I Can Go Anywhere, Traverse Theatre, Review

Rating (out of 5)
L-R: Nebli Basani and Paul McCole, sitting on the ground considering the challenges in their lives. Photographer Lara Cappelli.
Show details
Traverse Theatre Company
Douglas Maxwell (Writer); Eve Nicol (Director); Jen McGinley (Designer); Benny Goodman (Lighting Designer); Michael John McCarthy (Composer/Sound Designer)
Nebli Basani (Jimmy); Paul McCole (Stevie)
Running time

Douglas Maxwell’s new play is a quirky tale that looks at the unusual actions of a Mod-loving asylum-seeker and the academic he contacts to help with his quest. Nebli Basani’s Mod is the physical personification of a lover of Mod life and music, from his style of speaking, to movement, to the love of a lifestyle. Opposite him as an academic in crisis is Paul McCole’s Stevie, a man who gets drawn into a discussion against his will but ends up examining his own life. As a two-hander there is a great deal of text crammed into the piece, with a smattering of music

This is an interesting take on the challenge of asylum seekers and on those who are on the periphery of support, whatever that may be at hand. There are moments and hints of something deeper underneath the surface but these are only briefly acknowledged; McCole’s insular academic Stevie expertly swerves any deeper exploration.

The music is atmospheric and sets the scene well – there is no mistaking the era that Jimmy adores. Eve Nicol’s direction makes the most of the intimate performance space in the Traverse and the dynamic between the protagonists is evenly paced. While both Basani and McCole make the most of their roles, what does not flow as well are the emotional transitions; there are times when it feels there is something not quite fully explored in the journey that Maxwell draws out. McCole’s academic, when talking about his book, is dedicated to of his treatise, but it is clear that there is a disconnect with the urgency of asylum seeking and the reality that Jimmy inhabits.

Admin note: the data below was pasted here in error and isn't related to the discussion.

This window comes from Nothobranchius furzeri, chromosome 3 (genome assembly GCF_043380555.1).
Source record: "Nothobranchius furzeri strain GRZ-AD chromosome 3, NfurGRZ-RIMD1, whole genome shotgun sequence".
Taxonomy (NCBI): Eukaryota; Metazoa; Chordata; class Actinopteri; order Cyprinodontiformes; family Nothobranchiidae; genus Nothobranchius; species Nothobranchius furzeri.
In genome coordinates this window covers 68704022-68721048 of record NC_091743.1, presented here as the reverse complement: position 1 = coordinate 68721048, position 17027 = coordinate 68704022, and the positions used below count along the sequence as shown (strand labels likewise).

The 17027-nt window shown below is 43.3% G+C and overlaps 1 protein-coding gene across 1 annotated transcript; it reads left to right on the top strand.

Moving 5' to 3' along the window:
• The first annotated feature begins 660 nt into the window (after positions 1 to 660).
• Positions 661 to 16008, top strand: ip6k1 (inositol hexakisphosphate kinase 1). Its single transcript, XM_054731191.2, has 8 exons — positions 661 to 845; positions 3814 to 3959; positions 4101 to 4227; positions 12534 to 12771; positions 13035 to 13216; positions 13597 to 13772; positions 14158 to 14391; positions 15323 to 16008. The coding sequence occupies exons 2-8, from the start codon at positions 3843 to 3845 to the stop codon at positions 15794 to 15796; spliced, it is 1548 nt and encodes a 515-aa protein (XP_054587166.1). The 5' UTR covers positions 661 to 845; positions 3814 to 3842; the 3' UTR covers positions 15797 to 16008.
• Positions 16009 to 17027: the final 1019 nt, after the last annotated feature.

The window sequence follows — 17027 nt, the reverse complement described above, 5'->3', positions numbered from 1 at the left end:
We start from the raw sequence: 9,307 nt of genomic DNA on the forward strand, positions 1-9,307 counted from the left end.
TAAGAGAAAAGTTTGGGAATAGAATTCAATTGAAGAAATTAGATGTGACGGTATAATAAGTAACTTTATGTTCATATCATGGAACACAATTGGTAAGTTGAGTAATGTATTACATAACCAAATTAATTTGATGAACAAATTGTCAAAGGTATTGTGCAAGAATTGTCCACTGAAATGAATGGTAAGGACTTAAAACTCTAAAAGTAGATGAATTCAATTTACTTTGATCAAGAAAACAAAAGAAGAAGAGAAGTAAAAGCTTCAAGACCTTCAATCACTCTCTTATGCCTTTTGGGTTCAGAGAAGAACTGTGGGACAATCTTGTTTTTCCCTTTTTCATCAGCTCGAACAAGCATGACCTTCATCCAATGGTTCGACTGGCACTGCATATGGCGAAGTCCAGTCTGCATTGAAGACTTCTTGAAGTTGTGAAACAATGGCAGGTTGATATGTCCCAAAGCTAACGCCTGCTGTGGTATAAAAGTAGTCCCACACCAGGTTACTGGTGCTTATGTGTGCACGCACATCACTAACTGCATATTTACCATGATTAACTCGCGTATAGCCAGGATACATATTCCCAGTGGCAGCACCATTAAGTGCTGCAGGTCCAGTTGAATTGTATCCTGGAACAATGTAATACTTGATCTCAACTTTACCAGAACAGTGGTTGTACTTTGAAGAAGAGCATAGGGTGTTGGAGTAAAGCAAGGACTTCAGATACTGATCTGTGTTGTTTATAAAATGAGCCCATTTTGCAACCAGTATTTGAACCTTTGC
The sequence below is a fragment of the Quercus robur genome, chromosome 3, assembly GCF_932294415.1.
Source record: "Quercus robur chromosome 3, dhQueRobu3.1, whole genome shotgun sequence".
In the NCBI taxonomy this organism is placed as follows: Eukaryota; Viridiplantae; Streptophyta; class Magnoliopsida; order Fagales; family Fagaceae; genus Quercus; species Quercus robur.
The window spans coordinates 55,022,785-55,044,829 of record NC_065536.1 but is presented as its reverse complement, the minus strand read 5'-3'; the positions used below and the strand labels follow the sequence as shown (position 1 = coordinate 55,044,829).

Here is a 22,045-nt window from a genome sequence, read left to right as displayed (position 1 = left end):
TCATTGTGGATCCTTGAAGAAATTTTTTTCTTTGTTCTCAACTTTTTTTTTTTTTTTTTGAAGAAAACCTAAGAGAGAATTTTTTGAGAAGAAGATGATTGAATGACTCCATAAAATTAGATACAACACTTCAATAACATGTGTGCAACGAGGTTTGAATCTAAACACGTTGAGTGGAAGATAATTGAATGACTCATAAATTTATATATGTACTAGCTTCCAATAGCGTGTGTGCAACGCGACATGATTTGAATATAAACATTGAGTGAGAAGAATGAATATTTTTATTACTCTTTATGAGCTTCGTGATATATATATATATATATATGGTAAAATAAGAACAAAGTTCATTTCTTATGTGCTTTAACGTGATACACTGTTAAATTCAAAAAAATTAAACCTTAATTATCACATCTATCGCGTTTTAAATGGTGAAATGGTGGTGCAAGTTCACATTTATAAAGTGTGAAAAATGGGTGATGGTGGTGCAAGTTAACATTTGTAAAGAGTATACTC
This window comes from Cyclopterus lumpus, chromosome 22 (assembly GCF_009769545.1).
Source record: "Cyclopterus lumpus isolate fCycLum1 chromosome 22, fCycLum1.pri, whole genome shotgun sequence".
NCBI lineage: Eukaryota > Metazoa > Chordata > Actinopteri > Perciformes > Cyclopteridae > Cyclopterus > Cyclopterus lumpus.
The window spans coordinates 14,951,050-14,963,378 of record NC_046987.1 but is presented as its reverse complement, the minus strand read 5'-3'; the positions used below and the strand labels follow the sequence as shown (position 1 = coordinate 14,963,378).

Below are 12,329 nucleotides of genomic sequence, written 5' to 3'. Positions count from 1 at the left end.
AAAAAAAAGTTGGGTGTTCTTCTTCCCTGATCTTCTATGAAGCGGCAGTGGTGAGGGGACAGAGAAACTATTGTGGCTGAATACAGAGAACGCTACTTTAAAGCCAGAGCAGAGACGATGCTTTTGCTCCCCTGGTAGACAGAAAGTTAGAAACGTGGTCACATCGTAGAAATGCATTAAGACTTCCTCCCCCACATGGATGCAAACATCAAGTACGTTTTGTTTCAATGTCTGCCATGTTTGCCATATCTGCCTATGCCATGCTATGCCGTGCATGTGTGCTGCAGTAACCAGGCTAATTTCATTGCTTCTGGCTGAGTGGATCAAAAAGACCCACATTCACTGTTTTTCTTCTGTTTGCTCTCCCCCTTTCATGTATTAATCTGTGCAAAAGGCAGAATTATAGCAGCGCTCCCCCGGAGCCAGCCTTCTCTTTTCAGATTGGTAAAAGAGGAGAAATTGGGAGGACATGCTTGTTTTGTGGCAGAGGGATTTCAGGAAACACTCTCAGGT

As a whole the piece has elements of humour and briefly touches on deeper turmoil, but it feels that substance is missing from the heart of the play, and whether this is a comment on the challenge of asylum-seeking itself is difficult to tell. Nonetheless, it is an enjoyable watch, offering a look at the person behind the application rather than the reasons for it. Perhaps that is ultimately the point – the human being, rather than the label.

Times: Wednesday 11 December – Saturday 21 December @ 8:00pm; matinees Thursdays & Saturdays @ 2:30pm; Post Show Discussion: Tuesday 17 December @ 8:00pm; Audio Described: Wednesday 18 December @ 8:00pm; Signed: Thursday 19 December, 8:00pm

Tickets: £5.00-£20.00

Photo: (L-R) Nebli Basani, Paul McCole. Photo credit: Lara Cappelli